What You Need to Know about an ACL Tear
ACL tears are common knee injuries that can be painful and can interfere with your ability to do normal activities. This page will help you understand what an ACL tear is and how it can be treated.
What causes an ACL tear?
The knee joint is the meeting point of the thigh bone, shin bone, and kneecap. To keep all of these bones in place, there are two cruciate ligaments that secure the knee joint: the anterior cruciate ligament and the posterior cruciate ligament. These ligaments provide stability in the knee and allow normal back-and-forth movement of the knee.
An ACL tear occurs when the anterior cruciate ligament tears as the result of an injury or accident. In some cases, the ACL may only partially tear or be sprained. These are considered lower grade sprains and are not as severe as a complete ACL tear.
Common causes for ACL tears include
- Stopping too quickly
- Twisting the knee the wrong way
- Landing or falling badly
- Pivoting to change direction too quickly
- Direct blow or hit to the knee (often during sports)
Athletes and those involved in other intense activities are the most likely to experience ACL tears. Young women also appear to be more susceptible to ACL tears. Those with previous ACL injuries also appear to be more vulnerable to reinjury.
What are the symptoms of an ACL tear?
The first sign of an ACL tear is typically a popping sound during physical activity after a bad move or fall. Other common symptoms include
- Sharp pain and tenderness in the knee joint
- Swelling of the knee
- Feeling of general instability in the knee
- Bruising around the knee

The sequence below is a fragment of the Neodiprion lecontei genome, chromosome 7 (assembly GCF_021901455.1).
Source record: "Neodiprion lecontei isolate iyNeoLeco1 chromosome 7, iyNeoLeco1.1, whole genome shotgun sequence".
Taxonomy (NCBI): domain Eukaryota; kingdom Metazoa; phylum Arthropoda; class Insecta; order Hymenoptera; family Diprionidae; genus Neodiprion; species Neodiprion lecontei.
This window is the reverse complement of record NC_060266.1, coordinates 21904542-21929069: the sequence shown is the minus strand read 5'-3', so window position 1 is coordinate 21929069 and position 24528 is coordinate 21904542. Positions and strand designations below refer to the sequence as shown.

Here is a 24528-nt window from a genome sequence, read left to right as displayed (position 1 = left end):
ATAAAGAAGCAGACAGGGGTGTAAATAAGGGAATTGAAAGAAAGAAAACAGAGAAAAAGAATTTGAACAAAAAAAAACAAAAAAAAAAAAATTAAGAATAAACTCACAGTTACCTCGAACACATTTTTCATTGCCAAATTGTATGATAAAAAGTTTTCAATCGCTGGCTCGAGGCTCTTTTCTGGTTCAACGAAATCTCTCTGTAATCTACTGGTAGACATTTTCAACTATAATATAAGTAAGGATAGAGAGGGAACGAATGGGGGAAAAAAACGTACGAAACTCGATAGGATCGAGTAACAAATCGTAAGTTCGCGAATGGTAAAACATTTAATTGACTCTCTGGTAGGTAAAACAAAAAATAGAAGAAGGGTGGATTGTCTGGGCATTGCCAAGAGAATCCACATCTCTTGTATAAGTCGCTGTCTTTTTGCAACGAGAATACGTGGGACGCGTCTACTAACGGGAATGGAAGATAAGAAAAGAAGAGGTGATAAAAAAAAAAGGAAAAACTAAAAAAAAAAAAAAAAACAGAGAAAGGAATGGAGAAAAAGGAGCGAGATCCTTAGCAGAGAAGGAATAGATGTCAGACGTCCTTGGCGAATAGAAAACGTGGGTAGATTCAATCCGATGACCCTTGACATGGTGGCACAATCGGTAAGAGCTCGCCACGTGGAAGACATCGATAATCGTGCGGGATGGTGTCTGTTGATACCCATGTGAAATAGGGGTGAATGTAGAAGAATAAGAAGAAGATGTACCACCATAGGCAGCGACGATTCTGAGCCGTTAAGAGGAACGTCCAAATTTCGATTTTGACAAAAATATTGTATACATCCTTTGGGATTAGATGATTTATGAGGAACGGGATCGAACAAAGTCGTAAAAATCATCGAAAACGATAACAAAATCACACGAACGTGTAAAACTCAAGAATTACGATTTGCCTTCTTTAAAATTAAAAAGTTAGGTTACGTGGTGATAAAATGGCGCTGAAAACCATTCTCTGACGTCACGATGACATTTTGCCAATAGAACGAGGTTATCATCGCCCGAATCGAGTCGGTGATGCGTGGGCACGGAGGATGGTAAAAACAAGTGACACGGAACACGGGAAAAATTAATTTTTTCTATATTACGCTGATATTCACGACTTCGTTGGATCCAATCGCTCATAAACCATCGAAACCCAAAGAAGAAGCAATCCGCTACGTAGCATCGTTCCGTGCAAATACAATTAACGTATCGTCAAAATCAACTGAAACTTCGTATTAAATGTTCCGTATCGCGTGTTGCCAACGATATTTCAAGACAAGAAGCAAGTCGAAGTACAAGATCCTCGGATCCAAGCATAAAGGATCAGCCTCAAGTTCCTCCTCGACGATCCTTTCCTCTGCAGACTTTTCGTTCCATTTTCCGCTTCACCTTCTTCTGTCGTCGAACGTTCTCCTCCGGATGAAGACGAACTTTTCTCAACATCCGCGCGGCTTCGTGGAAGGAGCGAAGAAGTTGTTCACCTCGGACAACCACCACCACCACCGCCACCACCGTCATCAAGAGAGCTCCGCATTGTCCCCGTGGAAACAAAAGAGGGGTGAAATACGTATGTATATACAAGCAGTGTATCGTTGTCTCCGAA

- Difficulty moving around
- Limited range of motion
If you’re experiencing any of these symptoms and suspect an ACL tear, seek medical attention quickly to prevent further injury.
How is an ACL tear diagnosed?
To diagnose an ACL tear, an orthopaedic specialist will physically examine the injured knee for signs of instability and to assess its range of motion. They will likely perform a variety of physical tests to evaluate the integrity of the ACL.
X-rays may be ordered if the ACL tear is suspected to occur with a bone fracture. An MRI may also be recommended to more closely examine the soft tissue surrounding the knee joint to identify ACL tears or other signs of damage.
How is an ACL tear treated?
Surgery is needed to repair a torn ACL, but many nonsurgical treatments can help those who may not be the best candidates for surgery. The course of treatment depends on the individual patient’s case.
Common nonsurgical treatments include
- Taking nonsteroidal anti-inflammatory pain relievers to reduce pain and swelling
- Wearing a brace that offers stability for the injured knee
- Trying physical therapy exercises that will help strengthen the injured knee
For those who wish to continue sports or an active lifestyle, surgery is often recommended. The ACL cannot typically be stitched back together, so most surgeons rely on grafts from other tendons in the body to repair the torn ACL. This graft can come from the patellar, hamstring, or quadriceps tendons in the patient’s body. Cadaver grafts are another option to avoid removing tendon from the patient’s body.
The surgery is often performed arthroscopically, which means that a small incision is made through which a small camera is inserted to view the area less invasively. Small, narrow instruments are then inserted to repair the damaged ACL with the graft and attach it to the shin and thigh bones.
Treating an ACL tear with Midwest Orthopaedic Consultants
ACL tears are frustrating injuries for many athletes and active people. They can interrupt your ability to play the sport you love and can be very painful injuries. At Midwest Orthopaedic Consultants, we understand how frustrating these injuries can be and are prepared with some of the most innovative treatments to get you back in the game.
Don’t put up with an ACL tear any longer. Book an appointment with us today!
Only a doctor can tell you if you have this ailment. This is for informational purposes and should not be used in lieu of a doctor’s opinion.